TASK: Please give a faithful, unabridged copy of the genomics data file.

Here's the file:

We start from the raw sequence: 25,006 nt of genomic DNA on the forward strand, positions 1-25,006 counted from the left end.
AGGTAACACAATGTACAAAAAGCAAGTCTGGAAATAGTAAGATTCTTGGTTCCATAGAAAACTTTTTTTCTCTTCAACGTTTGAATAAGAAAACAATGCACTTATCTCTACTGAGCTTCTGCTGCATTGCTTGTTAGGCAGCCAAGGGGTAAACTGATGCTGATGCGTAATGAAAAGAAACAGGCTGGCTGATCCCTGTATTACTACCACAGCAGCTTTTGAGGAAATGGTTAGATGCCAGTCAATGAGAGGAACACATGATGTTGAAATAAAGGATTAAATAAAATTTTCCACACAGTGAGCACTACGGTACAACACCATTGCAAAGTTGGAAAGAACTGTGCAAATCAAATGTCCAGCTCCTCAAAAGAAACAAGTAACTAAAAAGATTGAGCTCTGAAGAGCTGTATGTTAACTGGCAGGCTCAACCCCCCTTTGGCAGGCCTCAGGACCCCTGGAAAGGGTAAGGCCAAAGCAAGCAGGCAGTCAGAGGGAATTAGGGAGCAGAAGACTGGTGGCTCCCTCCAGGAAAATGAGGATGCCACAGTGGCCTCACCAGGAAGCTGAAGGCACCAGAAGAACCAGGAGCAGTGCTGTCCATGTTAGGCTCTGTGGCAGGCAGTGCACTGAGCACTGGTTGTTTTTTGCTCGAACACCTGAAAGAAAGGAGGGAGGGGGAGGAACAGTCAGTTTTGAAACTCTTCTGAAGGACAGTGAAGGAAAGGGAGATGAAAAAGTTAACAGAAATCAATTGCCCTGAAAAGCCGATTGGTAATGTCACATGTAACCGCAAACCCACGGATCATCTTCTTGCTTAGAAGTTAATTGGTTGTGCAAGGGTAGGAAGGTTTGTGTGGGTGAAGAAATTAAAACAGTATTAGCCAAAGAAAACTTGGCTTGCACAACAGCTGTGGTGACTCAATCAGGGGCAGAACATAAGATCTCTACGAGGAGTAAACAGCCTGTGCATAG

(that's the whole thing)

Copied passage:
We start from the raw sequence: 25,006 nt of genomic DNA on the forward strand, positions 1-25,006 counted from the left end.
AGGTAACACAATGTACAAAAAGCAAGTCTGGAAATAGTAAGATTCTTGGTTCCATAGAAAACTTTTTTTCTCTTCAACGTTTGAATAAGAAAACAATGCACTTATCTCTACTGAGCTTCTGCTGCATTGCTTGTTAGGCAGCCAAGGGGTAAACTGATGCTGATGCGTAATGAAAAGAAACAGGCTGGCTGATCCCTGTATTACTACCACAGCAGCTTTTGAGGAAATGGTTAGATGCCAGTCAATGAGAGGAACACATGATGTTGAAATAAAGGATTAAATAAAATTTTCCACACAGTGAGCACTACGGTACAACACCATTGCAAAGTTGGAAAGAACTGTGCAAATCAAATGTCCAGCTCCTCAAAAGAAACAAGTAACTAAAAAGATTGAGCTCTGAAGAGCTGTATGTTAACTGGCAGGCTCAACCCCCCTTTGGCAGGCCTCAGGACCCCTGGAAAGGGTAAGGCCAAAGCAAGCAGGCAGTCAGAGGGAATTAGGGAGCAGAAGACTGGTGGCTCCCTCCAGGAAAATGAGGATGCCACAGTGGCCTCACCAGGAAGCTGAAGGCACCAGAAGAACCAGGAGCAGTGCTGTCCATGTTAGGCTCTGTGGCAGGCAGTGCACTGAGCACTGGTTGTTTTTTGCTCGAACACCTGAAAGAAAGGAGGGAGGGGGAGGAACAGTCAGTTTTGAAACTCTTCTGAAGGACAGTGAAGGAAAGGGAGATGAAAAAGTTAACAGAAATCAATTGCCCTGAAAAGCCGATTGGTAATGTCACATGTAACCGCAAACCCACGGATCATCTTCTTGCTTAGAAGTTAATTGGTTGTGCAAGGGTAGGAAGGTTTGTGTGGGTGAAGAAATTAAAACAGTATTAGCCAAAGAAAACTTGGCTTGCACAACAGCTGTGGTGACTCAATCAGGGGCAGAACATAAGATCTCTACGAGGAGTAAACAGCCTGTGCATAG